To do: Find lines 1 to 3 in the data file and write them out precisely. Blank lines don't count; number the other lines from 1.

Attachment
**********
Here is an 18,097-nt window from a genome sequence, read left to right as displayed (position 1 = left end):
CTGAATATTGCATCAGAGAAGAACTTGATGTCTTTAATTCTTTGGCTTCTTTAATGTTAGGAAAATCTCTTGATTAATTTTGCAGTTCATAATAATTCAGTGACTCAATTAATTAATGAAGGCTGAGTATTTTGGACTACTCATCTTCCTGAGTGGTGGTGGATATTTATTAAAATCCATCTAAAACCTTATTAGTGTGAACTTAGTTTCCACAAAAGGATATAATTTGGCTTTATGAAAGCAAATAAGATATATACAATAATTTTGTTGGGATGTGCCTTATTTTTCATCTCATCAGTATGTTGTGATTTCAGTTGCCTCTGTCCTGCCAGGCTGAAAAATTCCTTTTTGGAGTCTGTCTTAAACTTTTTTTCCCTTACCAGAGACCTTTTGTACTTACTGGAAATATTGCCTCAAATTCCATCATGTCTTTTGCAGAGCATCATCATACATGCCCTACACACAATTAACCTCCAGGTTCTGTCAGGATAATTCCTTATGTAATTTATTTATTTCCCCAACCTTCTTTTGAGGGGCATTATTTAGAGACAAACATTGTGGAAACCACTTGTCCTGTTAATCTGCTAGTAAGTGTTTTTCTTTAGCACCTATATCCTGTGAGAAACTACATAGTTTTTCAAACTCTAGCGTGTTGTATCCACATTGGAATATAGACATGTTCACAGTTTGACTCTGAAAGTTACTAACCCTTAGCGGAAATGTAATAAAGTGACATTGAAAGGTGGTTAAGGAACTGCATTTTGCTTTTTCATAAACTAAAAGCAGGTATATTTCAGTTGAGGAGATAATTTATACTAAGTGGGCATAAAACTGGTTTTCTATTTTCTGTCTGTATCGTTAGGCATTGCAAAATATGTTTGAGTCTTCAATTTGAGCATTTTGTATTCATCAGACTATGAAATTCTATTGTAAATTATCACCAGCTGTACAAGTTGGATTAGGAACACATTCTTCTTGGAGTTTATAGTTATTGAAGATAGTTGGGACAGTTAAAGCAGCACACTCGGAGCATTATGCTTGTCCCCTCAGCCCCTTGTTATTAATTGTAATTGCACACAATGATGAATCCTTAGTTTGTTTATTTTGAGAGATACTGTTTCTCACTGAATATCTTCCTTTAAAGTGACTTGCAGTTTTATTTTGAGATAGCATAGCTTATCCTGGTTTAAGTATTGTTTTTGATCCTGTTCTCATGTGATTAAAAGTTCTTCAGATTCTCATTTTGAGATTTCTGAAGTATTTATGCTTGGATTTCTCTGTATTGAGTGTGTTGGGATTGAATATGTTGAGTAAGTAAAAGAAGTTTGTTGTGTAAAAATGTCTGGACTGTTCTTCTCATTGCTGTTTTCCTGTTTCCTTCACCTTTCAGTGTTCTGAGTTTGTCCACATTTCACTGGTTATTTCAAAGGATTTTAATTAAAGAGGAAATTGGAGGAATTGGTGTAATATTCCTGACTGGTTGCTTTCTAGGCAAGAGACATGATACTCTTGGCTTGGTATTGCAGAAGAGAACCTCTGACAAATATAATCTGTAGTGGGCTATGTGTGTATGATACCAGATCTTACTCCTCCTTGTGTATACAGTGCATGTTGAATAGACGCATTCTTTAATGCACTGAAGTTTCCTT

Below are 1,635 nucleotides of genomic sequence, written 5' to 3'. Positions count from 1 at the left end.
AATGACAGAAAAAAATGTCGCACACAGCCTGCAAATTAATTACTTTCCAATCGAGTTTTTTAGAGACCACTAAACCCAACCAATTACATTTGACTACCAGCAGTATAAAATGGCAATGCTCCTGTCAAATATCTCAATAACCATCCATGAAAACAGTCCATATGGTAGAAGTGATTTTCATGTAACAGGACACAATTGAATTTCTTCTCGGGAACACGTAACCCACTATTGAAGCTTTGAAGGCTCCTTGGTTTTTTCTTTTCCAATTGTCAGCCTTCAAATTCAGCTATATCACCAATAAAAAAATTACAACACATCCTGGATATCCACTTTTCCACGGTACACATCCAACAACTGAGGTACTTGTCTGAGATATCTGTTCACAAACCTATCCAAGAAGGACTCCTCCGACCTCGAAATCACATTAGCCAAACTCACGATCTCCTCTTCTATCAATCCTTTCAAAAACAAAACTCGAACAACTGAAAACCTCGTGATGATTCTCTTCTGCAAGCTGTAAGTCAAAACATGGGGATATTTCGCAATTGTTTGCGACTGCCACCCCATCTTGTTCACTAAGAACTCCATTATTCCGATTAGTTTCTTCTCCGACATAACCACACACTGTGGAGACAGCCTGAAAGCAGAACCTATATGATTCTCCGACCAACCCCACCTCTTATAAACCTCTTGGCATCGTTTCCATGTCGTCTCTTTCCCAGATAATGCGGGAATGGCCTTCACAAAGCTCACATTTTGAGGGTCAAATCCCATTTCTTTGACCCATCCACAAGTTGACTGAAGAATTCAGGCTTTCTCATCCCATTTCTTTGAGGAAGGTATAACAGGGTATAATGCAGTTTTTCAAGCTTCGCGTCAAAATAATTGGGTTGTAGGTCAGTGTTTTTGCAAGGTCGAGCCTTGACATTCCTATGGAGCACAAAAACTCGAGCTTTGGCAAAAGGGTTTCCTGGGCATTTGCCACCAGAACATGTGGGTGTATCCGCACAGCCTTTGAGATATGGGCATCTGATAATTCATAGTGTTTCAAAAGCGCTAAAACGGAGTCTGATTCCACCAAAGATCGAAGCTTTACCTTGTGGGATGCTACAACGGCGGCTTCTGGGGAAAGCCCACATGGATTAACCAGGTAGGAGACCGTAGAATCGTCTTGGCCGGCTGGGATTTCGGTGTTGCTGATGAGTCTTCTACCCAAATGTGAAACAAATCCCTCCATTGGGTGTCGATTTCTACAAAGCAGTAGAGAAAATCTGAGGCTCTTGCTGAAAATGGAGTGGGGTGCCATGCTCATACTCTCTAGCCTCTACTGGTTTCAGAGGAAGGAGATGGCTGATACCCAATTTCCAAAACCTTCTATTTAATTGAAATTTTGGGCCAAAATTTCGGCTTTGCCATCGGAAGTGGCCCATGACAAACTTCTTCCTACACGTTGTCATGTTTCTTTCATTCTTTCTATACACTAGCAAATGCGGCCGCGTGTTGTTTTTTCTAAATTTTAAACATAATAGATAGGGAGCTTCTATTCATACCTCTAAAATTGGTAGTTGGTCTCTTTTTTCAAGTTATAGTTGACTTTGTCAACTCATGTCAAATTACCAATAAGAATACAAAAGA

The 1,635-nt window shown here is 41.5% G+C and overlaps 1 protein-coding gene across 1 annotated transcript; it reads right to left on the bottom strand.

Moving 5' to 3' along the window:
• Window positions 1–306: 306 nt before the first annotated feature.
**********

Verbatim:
Here is an 18,097-nt window from a genome sequence, read left to right as displayed (position 1 = left end):
CTGAATATTGCATCAGAGAAGAACTTGATGTCTTTAATTCTTTGGCTTCTTTAATGTTAGGAAAATCTCTTGATTAATTTTGCAGTTCATAATAATTCAGTGACTCAATTAATTAATGAAGGCTGAGTATTTTGGACTACTCATCTTCCTGAGTGGTGGTGGATATTTATTAAAATCCATCTAAAACCTTATTAGTGTGAACTTAGTTTCCACAAAAGGATATAATTTGGCTTTATGAAAGCAAATAAGATATATACAATAATTTTGTTGGGATGTGCCTTATTTTTCATCTCATCAGTATGTTGTGATTTCAGTTGCCTCTGTCCTGCCAGGCTGAAAAATTCCTTTTTGGAGTCTGTCTTAAACTTTTTTTCCCTTACCAGAGACCTTTTGTACTTACTGGAAATATTGCCTCAAATTCCATCATGTCTTTTGCAGAGCATCATCATACATGCCCTACACACAATTAACCTCCAGGTTCTGTCAGGATAATTCCTTATGTAATTTATTTATTTCCCCAACCTTCTTTTGAGGGGCATTATTTAGAGACAAACATTGTGGAAACCACTTGTCCTGTTAATCTGCTAGTAAGTGTTTTTCTTTAGCACCTATATCCTGTGAGAAACTACATAGTTTTTCAAACTCTAGCGTGTTGTATCCACATTGGAATATAGACATGTTCACAGTTTGACTCTGAAAGTTACTAACCCTTAGCGGAAATGTAATAAAGTGACATTGAAAGGTGGTTAAGGAACTGCATTTTGCTTTTTCATAAACTAAAAGCAGGTATATTTCAGTTGAGGAGATAATTTATACTAAGTGGGCATAAAACTGGTTTTCTATTTTCTGTCTGTATCGTTAGGCATTGCAAAATATGTTTGAGTCTTCAATTTGAGCATTTTGTATTCATCAGACTATGAAATTCTATTGTAAATTATCACCAGCTGTACAAGTTGGATTAGGAACACATTCTTCTTGGAGTTTATAGTTATTGAAGATAGTTGGGACAGTTAAAGCAGCACACTCGGAGCATTATGCTTGTCCCCTCAGCCCCTTGTTATTAATTGTAATTGCACACAATGATGAATCCTTAGTTTGTTTATTTTGAGAGATACTGTTTCTCACTGAATATCTTCCTTTAAAGTGACTTGCAGTTTTATTTTGAGATAGCATAGCTTATCCTGGTTTAAGTATTGTTTTTGATCCTGTTCTCATGTGATTAAAAGTTCTTCAGATTCTCATTTTGAGATTTCTGAAGTATTTATGCTTGGATTTCTCTGTATTGAGTGTGTTGGGATTGAATATGTTGAGTAAGTAAAAGAAGTTTGTTGTGTAAAAATGTCTGGACTGTTCTTCTCATTGCTGTTTTCCTGTTTCCTTCACCTTTCAGTGTTCTGAGTTTGTCCACATTTCACTGGTTATTTCAAAGGATTTTAATTAAAGAGGAAATTGGAGGAATTGGTGTAATATTCCTGACTGGTTGCTTTCTAGGCAAGAGACATGATACTCTTGGCTTGGTATTGCAGAAGAGAACCTCTGACAAATATAATCTGTAGTGGGCTATGTGTGTATGATACCAGATCTTACTCCTCCTTGTGTATACAGTGCATGTTGAATAGACGCATTCTTTAATGCACTGAAGTTTCCTT

Below are 1,635 nucleotides of genomic sequence, written 5' to 3'. Positions count from 1 at the left end.